mysteries

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Let’s call April mystery book month. Here’s what I’d read. At the Malice Domestic convention April 22 to 24, devotees of traditional mysteries will present the Agatha Awards. On April 28 the Mystery Writers of America will hand out the annual Edgar Awards. Therefore, Michael Dirda asks, “Shouldn’t April be designated National Mystery Month?” He continues …

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Sympathy for the De Vil: Reading Beyond Likability “As a writer and enthusiastic consumer of unlikable characters, I’m often puzzled by viewers or readers who criticize a story for having these types of characters,” writes novelist and English teacher John Copenhaver. This is a topic that just won’t go away. I Don’t Read to Like …

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20 Great Works of Philosophical Fiction Rebeca Hussey here defines philosophical fiction as fiction that “encourages the reader to ponder big questions. It purposely provokes thought and debate.” Her list of philosophical fiction includes both contemporary and classic books. ‘Never stupid to ask questions’: Rare Raymond Chandler essay gives writing, office tips Here’s a reprint …

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They Are Giving Hemingway Another Look, So You Can, Too Gal Beckerman, an editor at the New York Times Book Review, talks with Lynn Novick and Ken Burns about their three-part series on Hemingway currently airing on PBS. The documentary filmmakers were drawn to Hemingway because of his complex status as both an influence on …

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Why a Campaign to ‘Reclaim’ Women Writers’ Names Is So Controversial “Critics say Reclaim Her Name fails to reflect the array of reasons authors chose to publish under male pseudonyms” Nora McGreevy reports in Smithsonian Magazine about the Reclaim Her Name project recently launched by the Women’s Prize for Fiction in conjunction with Baileys (of Irish …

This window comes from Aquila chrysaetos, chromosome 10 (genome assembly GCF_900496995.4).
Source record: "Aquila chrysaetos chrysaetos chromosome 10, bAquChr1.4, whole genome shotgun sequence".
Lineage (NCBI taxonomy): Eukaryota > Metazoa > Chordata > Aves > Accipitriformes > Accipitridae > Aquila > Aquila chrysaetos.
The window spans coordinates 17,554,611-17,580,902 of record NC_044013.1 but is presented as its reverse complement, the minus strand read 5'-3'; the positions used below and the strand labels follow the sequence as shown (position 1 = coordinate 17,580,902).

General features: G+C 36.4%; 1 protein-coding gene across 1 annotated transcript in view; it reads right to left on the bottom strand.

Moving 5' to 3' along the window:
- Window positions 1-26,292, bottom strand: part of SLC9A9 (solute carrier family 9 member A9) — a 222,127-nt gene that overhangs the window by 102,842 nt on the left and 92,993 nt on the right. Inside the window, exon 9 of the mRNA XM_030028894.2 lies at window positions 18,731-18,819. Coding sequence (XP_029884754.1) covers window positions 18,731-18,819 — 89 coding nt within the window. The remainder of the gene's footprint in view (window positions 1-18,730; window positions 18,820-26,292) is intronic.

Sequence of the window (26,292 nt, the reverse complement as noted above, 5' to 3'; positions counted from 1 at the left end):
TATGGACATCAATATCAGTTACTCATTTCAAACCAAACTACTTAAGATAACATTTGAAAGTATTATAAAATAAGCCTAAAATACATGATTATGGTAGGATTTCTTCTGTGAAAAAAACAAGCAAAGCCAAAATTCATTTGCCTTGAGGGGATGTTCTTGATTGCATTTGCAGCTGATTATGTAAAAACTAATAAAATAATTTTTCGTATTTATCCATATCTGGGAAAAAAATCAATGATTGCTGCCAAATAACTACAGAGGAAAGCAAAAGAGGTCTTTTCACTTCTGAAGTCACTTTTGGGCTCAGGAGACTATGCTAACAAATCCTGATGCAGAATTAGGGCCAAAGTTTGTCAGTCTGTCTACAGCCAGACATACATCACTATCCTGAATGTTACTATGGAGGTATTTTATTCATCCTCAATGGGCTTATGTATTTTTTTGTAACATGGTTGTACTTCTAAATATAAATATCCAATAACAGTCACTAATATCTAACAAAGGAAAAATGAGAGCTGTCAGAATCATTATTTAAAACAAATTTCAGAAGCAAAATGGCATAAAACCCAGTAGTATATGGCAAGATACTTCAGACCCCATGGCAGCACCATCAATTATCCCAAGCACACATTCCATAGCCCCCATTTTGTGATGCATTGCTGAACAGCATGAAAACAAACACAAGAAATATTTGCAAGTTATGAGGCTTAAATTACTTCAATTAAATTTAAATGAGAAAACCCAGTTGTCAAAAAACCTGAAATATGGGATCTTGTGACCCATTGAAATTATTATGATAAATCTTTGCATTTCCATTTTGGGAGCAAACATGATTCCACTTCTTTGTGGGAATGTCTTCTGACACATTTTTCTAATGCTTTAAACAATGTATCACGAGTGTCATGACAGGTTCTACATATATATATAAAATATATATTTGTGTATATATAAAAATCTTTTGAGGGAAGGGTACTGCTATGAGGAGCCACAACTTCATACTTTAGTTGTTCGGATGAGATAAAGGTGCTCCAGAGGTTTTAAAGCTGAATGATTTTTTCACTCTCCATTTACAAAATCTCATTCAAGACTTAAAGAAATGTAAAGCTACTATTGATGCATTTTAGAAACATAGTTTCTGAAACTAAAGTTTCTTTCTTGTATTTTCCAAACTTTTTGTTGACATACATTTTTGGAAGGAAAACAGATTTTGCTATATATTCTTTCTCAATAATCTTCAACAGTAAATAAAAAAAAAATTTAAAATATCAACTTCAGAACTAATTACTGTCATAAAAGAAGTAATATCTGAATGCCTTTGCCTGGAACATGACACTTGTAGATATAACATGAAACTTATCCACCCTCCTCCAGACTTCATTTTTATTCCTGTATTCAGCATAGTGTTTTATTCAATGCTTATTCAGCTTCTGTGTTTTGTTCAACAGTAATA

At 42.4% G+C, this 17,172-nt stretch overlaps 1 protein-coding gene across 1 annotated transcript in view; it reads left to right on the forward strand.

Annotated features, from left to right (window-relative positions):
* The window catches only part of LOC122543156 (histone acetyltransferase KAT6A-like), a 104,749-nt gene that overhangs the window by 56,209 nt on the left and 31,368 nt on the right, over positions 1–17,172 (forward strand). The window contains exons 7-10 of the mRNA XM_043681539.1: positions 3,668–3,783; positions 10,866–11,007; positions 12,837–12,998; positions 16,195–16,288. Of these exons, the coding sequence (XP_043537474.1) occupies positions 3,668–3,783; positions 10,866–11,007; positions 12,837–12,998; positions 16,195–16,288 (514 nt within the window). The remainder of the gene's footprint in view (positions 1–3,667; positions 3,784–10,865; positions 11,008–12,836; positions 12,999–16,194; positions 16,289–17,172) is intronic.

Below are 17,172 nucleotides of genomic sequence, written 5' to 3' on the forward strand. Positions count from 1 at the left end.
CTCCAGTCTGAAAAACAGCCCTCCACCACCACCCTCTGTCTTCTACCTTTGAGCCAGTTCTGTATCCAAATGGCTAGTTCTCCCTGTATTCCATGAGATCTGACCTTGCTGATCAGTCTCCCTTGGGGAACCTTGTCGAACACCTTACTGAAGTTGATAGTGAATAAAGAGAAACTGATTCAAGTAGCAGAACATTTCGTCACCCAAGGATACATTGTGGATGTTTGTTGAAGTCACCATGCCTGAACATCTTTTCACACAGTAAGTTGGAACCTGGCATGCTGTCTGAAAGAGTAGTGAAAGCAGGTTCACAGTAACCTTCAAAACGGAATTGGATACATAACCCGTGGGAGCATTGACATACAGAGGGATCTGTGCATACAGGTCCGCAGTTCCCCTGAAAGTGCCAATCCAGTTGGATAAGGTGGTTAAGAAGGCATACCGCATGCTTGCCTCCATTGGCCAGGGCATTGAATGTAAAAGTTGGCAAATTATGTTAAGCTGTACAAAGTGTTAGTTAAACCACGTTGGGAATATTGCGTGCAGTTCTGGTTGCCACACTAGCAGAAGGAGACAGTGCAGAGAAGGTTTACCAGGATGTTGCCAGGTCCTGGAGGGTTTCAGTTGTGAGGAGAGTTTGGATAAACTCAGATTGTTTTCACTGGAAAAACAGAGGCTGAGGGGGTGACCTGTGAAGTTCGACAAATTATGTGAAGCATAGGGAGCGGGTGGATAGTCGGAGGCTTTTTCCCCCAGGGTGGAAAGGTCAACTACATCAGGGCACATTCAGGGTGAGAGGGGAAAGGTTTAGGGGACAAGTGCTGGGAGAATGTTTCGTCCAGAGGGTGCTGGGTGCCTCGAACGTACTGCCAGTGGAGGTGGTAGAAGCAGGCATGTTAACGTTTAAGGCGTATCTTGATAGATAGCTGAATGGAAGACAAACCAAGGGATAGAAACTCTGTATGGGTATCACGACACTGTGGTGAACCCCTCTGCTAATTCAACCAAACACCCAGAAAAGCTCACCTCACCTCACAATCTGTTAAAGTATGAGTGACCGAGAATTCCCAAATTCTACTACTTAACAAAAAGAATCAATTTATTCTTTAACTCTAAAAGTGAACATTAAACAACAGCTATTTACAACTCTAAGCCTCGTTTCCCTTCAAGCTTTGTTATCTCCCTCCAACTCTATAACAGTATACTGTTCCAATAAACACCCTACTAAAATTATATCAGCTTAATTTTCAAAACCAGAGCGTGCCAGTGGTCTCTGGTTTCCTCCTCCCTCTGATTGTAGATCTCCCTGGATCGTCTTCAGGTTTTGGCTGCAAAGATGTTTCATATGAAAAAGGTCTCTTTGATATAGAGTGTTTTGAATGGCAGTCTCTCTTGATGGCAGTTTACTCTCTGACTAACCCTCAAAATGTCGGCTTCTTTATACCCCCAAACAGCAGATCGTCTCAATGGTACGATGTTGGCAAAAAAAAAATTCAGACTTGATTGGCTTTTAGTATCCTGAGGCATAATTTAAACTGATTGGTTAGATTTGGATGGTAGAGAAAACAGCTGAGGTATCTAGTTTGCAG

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Time Is Not Real: Books That Play with the Art of Time Vivienne Woodward looks at some books that manipulate our sense of time. The inspiration for this essay is the way COVID-19 lockdown has affected her perception of time: One of the things reading fiction makes clear is how many ways there are to …

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Murder, He Wrote When Charles Dickens dropped dead on 9 June 1850, he was hard at work on his latest novel, The Mystery of Edwin Drood. Readers who had already devoured the first three instalments of the story were left to solve its central mystery without the author’s help. On the 150th anniversary of Dickens’s …

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‘Killing People in Fiction Was Fun’: Mysteries That Have Stood the Test of Time Like many of us, Sarah Weinman initially thought that the coronavirus lockdown would allow her to read, read, read. And also like many of us, she soon discovered that “Focus has evaporated. The cognitive load of living through the coronavirus has …

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Introduction to Reading Other Women At a time when female “others”—black, brown, and yellow—together constitute the largest block of the world’s population, their persistent invisibility to Westerners not only means they are overlooked in the present moment, but that they are consistently erased from the historical record. Rafia Zakaria reacts against “the challenges that arise …

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